Betrayal
Trauma
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3 Ways Healthy Womanhood Helps Victims Of Emotional Abuse

by | Abuse Literacy, Self-Care

Too many men are victimizing women through emotional abuse, betrayal, and sexual coercion.

How can victims rise above abuse and oppression, both in their homes and in their society?

Tracy joins Anne Blythe on the free BTR podcast to empower victims to embrace healthy womanhood. Tune in to the podcast and read the full transcript below for more.

Healthy Womanhood Rejects “Bypass”

Spiritual Bypass and New Age Bypass are two dangerous means to push women toward forgiving, enabling, and ultimately accepting abuse. Women are harmed and abuse is enabled when they are counseled to bypass the process of working through trauma.

When victims embrace healthy womanhood, they are able to reject bypass and instead process their emotions and experiences in appropriate ways that lead to healing.

Healthy Womanhood Means Being True To Yourself

Abusive men condition women to isolate themselves, ignore their own safety needs, and bury their values deep within themselves.

Tragically, many faith-communities glorify women who submit to the conditioning of their abusive partners. In some cultures this includes:

  • Having sexual contact with their partner when they don’t feel safe.
  • Ignoring self-care needs (known as being “selfless” in faith communities) to put their abusive partner’s desires first.
  • Adopting their partner’s political, religious, and societal viewpoints while ignoring their own.
  • Staying in an abusive relationship to avoid divorce.
  • Not receiving an education or working outside the home because their partner is coercing or manipulating them (many women do choose to stay home with their children because they want to and BTR supports this decision)

When women choose safety ahead of their abusive relationship and the harmful expectations from faith-communities or others, they are embracing healthy womanhood and can begin their journey to healing.

Education & Empowerment Fuel Healthy Womanhood

Abusers and their enablers covertly (or overtly) influence women to avoid education and empowerment.

This may mean that abusers:

  • Discourage a woman’s higher education
  • Discourage a woman’s career ambitions
  • Push the idea that women in the workplace is dangerous
  • Discourage women from seeking support
  • Discourage women from trying new hobbies

Abusers may literally force women to stay in the home, but with hidden abuse, women are usually oppressed through more covert means. Men may sulk, coerce, threaten, or withhold to control women and prevent them from being empowered through education.

If you are an abusive or unfaithful man, seek help through an abuse cessation program today.

How Can Victims Become Empowered Today?

For women in betrayal trauma, the idea of going back to school or re-entering the workforce can be terrifying. However, empowerment through education is an essential step toward healing.

Women can take small steps toward empowerment, including:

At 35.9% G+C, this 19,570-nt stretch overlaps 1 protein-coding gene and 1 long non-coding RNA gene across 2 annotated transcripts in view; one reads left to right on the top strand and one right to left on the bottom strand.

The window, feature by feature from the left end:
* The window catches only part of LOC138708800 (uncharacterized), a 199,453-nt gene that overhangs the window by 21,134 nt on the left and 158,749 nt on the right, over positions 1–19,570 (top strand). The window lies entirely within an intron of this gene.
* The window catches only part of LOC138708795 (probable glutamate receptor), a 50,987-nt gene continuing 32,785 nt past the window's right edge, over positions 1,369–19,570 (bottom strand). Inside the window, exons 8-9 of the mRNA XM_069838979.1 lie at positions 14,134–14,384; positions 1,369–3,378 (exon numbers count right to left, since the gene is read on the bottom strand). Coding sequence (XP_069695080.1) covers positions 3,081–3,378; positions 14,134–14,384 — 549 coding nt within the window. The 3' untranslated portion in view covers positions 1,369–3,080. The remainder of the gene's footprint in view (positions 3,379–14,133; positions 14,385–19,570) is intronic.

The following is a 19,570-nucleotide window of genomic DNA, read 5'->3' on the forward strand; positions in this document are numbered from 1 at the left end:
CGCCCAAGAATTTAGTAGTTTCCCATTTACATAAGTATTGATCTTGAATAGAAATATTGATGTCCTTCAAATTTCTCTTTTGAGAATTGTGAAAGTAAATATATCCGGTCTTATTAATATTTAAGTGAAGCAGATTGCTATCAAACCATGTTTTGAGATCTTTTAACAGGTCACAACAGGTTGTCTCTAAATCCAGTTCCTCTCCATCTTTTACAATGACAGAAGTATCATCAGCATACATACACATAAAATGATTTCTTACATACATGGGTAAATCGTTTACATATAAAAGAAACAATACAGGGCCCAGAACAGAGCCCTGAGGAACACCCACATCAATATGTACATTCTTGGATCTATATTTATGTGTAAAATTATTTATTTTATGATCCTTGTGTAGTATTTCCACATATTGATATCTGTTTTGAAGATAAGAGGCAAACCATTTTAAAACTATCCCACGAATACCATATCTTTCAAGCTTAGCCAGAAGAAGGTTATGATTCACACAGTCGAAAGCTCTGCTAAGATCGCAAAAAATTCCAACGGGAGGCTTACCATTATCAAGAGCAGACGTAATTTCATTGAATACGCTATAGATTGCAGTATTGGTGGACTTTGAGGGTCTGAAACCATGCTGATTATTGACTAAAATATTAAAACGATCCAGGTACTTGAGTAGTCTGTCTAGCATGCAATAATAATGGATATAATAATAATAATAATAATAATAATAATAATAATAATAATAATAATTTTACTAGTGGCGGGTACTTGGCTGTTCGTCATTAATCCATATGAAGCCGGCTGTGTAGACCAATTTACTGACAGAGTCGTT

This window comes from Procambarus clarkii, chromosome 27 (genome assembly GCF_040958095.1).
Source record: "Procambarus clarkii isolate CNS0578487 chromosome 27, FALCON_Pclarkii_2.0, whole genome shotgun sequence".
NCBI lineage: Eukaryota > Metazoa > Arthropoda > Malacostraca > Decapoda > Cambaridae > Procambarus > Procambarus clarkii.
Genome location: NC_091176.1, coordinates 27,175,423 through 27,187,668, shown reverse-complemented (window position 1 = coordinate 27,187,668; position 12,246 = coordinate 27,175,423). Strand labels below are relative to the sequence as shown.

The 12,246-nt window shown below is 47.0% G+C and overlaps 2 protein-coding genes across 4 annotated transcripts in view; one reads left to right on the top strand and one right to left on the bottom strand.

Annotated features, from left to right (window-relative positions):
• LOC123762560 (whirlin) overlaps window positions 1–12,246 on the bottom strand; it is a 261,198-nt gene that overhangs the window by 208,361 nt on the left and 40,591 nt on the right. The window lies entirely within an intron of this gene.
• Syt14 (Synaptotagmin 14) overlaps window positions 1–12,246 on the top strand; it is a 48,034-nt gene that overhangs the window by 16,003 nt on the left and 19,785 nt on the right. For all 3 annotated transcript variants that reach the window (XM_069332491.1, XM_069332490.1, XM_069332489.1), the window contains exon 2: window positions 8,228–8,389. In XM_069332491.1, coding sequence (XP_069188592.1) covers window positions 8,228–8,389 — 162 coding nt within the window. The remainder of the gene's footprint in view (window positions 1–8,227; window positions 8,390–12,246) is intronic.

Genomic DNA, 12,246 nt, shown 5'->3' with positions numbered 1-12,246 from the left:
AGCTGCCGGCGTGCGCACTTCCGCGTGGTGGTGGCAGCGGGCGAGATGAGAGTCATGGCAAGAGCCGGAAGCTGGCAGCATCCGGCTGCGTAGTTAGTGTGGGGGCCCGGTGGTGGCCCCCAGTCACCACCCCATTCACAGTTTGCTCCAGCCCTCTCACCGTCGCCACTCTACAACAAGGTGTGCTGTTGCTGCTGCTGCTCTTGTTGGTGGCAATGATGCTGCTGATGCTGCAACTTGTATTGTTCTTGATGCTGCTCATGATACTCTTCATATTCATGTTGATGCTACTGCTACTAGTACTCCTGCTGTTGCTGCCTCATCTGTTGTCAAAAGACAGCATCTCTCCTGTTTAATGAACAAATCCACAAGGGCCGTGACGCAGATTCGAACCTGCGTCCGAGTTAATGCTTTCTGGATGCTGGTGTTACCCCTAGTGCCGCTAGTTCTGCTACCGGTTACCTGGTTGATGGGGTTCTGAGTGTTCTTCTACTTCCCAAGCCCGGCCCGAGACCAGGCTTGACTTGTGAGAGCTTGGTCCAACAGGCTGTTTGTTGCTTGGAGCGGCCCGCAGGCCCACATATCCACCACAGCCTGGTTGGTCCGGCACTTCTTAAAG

Betrayal Trauma Recovery Advocates For Healthy Womanhood

Betrayal Trauma Recovery, more than anything, is for women’s empowerment. To help women come out of the fog of emotional and psychological abuse and sexual coercion and take their power back and be able to live lives of peace and safety. That is what women deserve. 

Anne Blythe, founder of Betrayal Trauma Recovery

At BTR, we know that there is no limit to what women can accomplish when they become empowered and seek safety. We affirm every woman’s right to emotional, sexual, and financial safety.

Victims of abuse and betrayal deserve a safe place to share their stories, process trauma, ask questions, and make connections with other victims who get it. That is why the Betrayal Trauma Recovery Group meets daily in multiple time zones. Join today and receive the validation and support you deserve as you embrace healthy womanhood.

Full Transcript:

Welcome to Betrayal Trauma Recovery, this is Anne.

Tracy and I are continuing our discussion about the book Jesus Feminist by Sarah Bessey. If you did not hear the first part of this conversation, please go back a couple of episodes and when you’re done listening to that you can catch up with us here.

You can see a curated list of books that we recommend here. It’s great to go look at our curated list so that you can get an idea of the things that we recommend. 

Rate The BTR Podcast

Thank you to all of you who have rated the podcast. There is nothing that you could do that would better help other women who are isolated and who need help than to share our content or to rate it on Apple Podcast or your other podcasting apps, or to comment here.

Here is one 5-star rating that we received on Apple podcasts.  She said:

Yes, this is really happening. This podcast, along with the BTR group, has been a Godsend for me. My life has been shattered, but with the knowledge of those who came before me, I see the truth. Thank you, thank you, thank you.

BTR Podcast Reviewer

Join the Betrayal Trauma Recovery Group

The Betrayal Trauma Recovery Group has meetings in multiple time zones every day. We created this group long before COVID, online, for women in this situation. Join today.